THQ (NAS: THQI) is finally realizing there are two types of gamers.
It has always known that Wii owners are an artsy lot. The software publisher shipped 1.2 million copies of its uDraw tablets for Nintendo's (OTC: NTDOY) hands-on console during last year's holiday quarter. The move was supposed to open the door for the sale of future titles that took advantage of uDraw's tablet and stylus.
Last month it introduced uDraw for Microsoft's (NAS: MSFT) Xbox and Sony's (NYS: SNE) PlayStation 3. This is the other gaming camp. We're talking about a mostly male audience that enjoys multiplayer combat simulations. In short, they wouldn't be caught dead playing Pictionary.
THQ is now stating the obvious. It's just not selling a lot of uDraw systems for the Xbox 360 and PS3. It now sees revenue for the telltale holiday quarter clocking in 25% below the $510 million to $550 million that it was originally targeting for the period. Its other two notable releases this quarter -- Saints Row: The Third and its latest World Wrestling Entertainment (NYS: WWE) installment -- are selling well, but that only emphasizes how badly uDraw is doing.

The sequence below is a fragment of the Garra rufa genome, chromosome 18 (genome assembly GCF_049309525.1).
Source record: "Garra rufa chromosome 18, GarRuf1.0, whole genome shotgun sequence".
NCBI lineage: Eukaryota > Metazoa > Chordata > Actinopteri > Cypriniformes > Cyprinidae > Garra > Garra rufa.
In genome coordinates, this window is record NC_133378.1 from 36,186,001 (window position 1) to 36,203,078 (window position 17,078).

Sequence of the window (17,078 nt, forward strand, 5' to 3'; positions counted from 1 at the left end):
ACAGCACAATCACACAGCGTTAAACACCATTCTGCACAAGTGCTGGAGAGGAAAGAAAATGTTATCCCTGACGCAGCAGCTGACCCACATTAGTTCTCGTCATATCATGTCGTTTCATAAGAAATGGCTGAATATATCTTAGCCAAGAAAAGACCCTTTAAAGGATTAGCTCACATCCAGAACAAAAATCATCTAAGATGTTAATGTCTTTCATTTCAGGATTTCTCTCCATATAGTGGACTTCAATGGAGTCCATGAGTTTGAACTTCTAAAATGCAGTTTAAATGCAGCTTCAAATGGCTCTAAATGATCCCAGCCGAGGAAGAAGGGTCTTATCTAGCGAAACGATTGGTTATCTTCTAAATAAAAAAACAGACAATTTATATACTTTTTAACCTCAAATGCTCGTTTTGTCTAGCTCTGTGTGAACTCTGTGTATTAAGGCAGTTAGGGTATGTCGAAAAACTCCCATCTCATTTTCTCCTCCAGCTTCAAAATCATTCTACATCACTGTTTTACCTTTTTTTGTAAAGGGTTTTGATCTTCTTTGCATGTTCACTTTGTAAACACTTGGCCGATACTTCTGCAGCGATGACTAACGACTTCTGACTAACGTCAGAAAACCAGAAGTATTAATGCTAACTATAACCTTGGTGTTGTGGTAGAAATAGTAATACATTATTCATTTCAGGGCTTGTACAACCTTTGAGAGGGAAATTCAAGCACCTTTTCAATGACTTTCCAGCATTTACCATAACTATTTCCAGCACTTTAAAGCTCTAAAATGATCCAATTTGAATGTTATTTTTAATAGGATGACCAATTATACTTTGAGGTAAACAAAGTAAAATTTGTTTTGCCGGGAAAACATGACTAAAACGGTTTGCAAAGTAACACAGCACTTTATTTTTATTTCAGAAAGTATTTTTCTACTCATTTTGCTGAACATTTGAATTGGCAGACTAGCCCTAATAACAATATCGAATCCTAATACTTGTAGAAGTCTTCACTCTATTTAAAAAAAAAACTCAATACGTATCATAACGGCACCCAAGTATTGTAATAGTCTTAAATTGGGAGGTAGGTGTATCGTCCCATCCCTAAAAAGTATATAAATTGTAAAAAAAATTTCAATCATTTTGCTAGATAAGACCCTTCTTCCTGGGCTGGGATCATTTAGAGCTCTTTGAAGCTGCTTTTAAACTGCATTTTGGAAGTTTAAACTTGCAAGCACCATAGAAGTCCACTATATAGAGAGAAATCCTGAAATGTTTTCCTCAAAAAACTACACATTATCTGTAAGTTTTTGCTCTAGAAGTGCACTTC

We're now three years into an industry funk, and THQ has shed nearly two-thirds of its value in that time. Leaders Activision Blizzard (NAS: ATVI) and Electronic Arts (NAS: ERTS) have actually moved higher over the past three years, but the market was coming off depressed levels at the time.
THQ is getting slammed today and rightfully so. It picked the wrong quarter to fall short. The news also kills any hope of the uDraw ecosystem being a big winner in the years to come. THQ will need to come back with something else, and hopefully this time it has a firm grasp of the two distinct gaming audiences.
I guess it's back to the old uDrawing board.
At the time thisarticle was published The Motley Fool owns shares of Microsoft and Activision Blizzard. The Fool owns shares of and has written calls on Activision Blizzard. Motley Fool newsletter services have recommended buying shares of Microsoft, Activision Blizzard, and Nintendo; creating a synthetic long position in Activision Blizzard; and creating a bull call spread position in Microsoft. Try any of our Foolish newsletter services free for 30 days. We Fools may not all hold the same opinions, but we all believe that considering a diverse range of insights makes us better investors. The Motley Fool has a disclosure policy.Longtime Fool contributor Rick Munarriz calls them as he sees them. He does not own shares in any of the stocks in this story. Rick is also part of theRule Breakersnewsletter research team, seeking out tomorrow's ultimate growth stocks a day early.